Head in Sand

National Post covered a story on Microsoft investors calling for a share buyback. Here is one of the quotes:

“How can you have a CEO who is really indifferent to the price of the stock?” asked Joseph Rosenberg, chief investment strategist at New York-based Loews Corp. “He has his head in the sand.”

And from USA Today:

USA TODAY reporter: “Well, you guys have proved over and over again being first is not necessarily …”

Ballmer: “We love to be first.”

Reporter: “You love to be first but …”

Ballmer: “We love to be first.”

Reporter: “You certainly weren’t the first — you know, I mean, here looking at your …”

Ballmer: “We love to be first. Well, our big success is Windows. We were first. Windows, we were first — and then everybody faded out because there was a period during which the concept was — I mean, Apple stuck around with their concept of that, but everybody else faded out, basically.”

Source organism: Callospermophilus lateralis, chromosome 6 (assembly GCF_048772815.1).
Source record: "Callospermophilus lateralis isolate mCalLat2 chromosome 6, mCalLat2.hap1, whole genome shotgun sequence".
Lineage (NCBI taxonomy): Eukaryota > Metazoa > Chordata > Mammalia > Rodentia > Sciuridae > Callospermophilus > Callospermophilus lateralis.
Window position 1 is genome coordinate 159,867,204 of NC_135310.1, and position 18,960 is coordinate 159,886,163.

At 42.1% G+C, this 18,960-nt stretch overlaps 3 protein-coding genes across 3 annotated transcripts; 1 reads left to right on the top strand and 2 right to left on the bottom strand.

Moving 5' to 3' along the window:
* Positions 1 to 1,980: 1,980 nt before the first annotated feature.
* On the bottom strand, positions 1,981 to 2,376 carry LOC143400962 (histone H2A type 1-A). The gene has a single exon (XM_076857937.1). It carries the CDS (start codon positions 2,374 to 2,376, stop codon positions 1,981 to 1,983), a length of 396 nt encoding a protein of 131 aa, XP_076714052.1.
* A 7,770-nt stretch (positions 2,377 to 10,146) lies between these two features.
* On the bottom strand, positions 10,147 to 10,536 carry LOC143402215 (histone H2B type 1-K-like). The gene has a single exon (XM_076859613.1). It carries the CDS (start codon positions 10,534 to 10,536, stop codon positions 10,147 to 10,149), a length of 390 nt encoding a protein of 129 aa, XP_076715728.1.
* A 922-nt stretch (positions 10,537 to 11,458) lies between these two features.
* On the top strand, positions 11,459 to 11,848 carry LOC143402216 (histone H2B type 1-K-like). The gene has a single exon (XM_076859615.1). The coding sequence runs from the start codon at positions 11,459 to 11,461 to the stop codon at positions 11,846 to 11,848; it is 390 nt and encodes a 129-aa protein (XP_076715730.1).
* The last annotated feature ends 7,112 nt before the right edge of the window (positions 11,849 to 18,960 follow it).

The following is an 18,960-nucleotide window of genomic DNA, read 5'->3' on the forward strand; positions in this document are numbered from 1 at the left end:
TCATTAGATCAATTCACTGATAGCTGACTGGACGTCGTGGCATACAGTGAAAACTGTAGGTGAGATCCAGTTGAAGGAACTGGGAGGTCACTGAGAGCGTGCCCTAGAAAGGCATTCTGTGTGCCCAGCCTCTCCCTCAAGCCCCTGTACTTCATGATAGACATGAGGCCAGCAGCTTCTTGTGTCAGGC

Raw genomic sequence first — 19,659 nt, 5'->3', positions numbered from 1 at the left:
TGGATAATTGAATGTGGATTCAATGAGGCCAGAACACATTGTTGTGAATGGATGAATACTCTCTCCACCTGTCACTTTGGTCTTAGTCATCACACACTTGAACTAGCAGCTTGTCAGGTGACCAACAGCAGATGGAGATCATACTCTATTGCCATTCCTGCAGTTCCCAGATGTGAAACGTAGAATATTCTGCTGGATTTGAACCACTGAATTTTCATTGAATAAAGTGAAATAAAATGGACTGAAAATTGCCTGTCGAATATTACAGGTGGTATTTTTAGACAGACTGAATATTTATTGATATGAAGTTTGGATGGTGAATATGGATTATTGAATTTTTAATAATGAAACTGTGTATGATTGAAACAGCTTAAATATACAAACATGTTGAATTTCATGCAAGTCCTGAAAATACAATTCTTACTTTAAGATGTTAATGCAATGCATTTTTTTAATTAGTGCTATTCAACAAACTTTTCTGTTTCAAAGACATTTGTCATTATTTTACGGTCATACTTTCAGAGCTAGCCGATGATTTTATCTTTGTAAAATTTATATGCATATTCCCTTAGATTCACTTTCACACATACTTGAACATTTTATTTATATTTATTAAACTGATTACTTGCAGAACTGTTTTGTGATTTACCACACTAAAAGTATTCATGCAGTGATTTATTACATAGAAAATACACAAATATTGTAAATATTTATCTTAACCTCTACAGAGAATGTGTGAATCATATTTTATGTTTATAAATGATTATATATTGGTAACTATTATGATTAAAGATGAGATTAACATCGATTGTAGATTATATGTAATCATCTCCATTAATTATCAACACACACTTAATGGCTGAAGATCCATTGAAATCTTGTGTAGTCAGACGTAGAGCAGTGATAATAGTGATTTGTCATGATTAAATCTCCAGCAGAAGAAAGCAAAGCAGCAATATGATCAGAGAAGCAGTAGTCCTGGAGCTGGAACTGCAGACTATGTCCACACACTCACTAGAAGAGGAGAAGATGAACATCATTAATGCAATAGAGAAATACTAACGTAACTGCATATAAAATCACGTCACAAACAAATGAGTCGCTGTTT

Tech people must be scratching their heads. Windows wasn’t the first graphical user interface — that was invented by Xerox and was first made popular by Apple Computer. Microsoft didn’t have the first browser or video player or cell phone operating system. Time and again, the company has come in late and, in many cases, won the day with tenacity. It is a strength Microsoft could boast about but doesn’t.

Rewrite the history books Steve. It happens all the time. But before you do that, why not set another objective: be first in creating value for your shareholders.


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